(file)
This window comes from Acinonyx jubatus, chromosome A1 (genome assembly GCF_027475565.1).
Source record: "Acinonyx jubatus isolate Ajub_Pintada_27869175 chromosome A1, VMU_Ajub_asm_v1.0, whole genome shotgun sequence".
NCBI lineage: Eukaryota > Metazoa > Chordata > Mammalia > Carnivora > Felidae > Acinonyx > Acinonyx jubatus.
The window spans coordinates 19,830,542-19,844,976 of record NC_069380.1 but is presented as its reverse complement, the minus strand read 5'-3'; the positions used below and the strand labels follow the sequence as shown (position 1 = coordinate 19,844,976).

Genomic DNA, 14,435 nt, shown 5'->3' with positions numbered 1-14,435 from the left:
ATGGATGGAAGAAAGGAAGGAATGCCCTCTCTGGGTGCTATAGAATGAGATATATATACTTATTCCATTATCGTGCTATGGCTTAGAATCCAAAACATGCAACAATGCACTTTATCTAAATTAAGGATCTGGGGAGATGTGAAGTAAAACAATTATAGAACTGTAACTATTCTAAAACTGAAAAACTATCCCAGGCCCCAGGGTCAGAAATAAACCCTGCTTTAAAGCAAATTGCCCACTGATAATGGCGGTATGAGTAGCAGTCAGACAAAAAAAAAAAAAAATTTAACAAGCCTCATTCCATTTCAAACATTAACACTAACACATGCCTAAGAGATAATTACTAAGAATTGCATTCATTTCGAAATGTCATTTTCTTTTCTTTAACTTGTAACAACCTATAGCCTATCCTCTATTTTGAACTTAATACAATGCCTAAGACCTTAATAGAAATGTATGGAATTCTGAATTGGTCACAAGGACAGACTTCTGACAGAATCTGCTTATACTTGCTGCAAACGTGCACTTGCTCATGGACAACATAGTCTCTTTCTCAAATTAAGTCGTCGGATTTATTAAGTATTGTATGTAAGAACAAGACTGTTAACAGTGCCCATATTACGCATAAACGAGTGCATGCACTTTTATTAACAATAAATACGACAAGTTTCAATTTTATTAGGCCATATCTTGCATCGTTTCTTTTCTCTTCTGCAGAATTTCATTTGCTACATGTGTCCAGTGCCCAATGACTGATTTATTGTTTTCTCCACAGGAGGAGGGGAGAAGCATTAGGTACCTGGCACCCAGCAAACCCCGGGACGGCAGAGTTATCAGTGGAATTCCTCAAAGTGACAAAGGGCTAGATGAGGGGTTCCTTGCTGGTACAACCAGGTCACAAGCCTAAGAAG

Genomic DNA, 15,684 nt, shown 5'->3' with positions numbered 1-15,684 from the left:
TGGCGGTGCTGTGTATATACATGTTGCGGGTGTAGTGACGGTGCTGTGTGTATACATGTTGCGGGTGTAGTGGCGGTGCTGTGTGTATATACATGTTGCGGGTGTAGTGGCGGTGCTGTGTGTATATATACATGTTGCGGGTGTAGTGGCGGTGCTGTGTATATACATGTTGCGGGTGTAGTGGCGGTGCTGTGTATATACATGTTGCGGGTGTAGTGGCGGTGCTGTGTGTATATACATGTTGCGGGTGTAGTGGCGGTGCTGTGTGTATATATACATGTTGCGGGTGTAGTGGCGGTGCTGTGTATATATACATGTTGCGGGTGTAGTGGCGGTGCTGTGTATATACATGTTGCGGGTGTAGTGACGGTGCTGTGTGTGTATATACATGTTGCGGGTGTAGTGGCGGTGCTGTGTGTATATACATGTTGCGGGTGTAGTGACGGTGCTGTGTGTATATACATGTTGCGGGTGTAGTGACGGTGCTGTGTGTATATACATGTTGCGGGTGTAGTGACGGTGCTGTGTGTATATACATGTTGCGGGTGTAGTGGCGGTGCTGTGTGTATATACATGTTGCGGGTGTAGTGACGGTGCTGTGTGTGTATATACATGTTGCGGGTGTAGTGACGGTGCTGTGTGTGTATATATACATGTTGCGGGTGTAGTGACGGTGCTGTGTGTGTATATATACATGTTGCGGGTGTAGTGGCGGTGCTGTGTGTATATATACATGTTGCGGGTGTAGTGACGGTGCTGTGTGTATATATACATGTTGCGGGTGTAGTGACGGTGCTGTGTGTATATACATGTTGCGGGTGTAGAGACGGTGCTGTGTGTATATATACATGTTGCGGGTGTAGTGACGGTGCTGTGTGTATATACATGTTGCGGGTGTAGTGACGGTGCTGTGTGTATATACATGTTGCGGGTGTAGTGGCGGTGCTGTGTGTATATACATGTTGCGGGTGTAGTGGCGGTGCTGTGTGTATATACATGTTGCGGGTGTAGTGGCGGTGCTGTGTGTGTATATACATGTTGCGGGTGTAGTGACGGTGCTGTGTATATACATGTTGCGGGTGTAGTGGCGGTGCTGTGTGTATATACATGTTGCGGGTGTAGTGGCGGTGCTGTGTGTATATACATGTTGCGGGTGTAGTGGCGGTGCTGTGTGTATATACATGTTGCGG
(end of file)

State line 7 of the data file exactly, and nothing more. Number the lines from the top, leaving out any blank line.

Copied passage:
Genomic DNA, 15,684 nt, shown 5'->3' with positions numbered 1-15,684 from the left: